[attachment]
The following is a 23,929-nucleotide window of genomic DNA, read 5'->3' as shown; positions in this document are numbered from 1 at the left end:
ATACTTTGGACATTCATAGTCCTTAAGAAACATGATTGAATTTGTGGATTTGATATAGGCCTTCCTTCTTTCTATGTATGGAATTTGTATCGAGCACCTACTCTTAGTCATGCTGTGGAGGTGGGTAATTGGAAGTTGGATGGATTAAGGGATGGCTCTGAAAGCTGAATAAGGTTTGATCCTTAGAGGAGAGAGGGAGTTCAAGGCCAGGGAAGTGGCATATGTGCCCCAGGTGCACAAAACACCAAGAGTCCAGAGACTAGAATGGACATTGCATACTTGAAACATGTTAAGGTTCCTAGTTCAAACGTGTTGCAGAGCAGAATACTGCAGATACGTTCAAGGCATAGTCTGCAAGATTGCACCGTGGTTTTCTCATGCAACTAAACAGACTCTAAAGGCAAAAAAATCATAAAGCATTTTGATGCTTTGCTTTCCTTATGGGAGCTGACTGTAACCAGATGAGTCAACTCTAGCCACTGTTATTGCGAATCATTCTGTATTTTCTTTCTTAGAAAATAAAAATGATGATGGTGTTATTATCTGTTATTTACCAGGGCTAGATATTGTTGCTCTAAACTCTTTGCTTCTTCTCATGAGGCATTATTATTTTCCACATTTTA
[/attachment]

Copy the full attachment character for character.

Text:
The following is a 23,929-nucleotide window of genomic DNA, read 5'->3' as shown; positions in this document are numbered from 1 at the left end:
ATACTTTGGACATTCATAGTCCTTAAGAAACATGATTGAATTTGTGGATTTGATATAGGCCTTCCTTCTTTCTATGTATGGAATTTGTATCGAGCACCTACTCTTAGTCATGCTGTGGAGGTGGGTAATTGGAAGTTGGATGGATTAAGGGATGGCTCTGAAAGCTGAATAAGGTTTGATCCTTAGAGGAGAGAGGGAGTTCAAGGCCAGGGAAGTGGCATATGTGCCCCAGGTGCACAAAACACCAAGAGTCCAGAGACTAGAATGGACATTGCATACTTGAAACATGTTAAGGTTCCTAGTTCAAACGTGTTGCAGAGCAGAATACTGCAGATACGTTCAAGGCATAGTCTGCAAGATTGCACCGTGGTTTTCTCATGCAACTAAACAGACTCTAAAGGCAAAAAAATCATAAAGCATTTTGATGCTTTGCTTTCCTTATGGGAGCTGACTGTAACCAGATGAGTCAACTCTAGCCACTGTTATTGCGAATCATTCTGTATTTTCTTTCTTAGAAAATAAAAATGATGATGGTGTTATTATCTGTTATTTACCAGGGCTAGATATTGTTGCTCTAAACTCTTTGCTTCTTCTCATGAGGCATTATTATTTTCCACATTTTA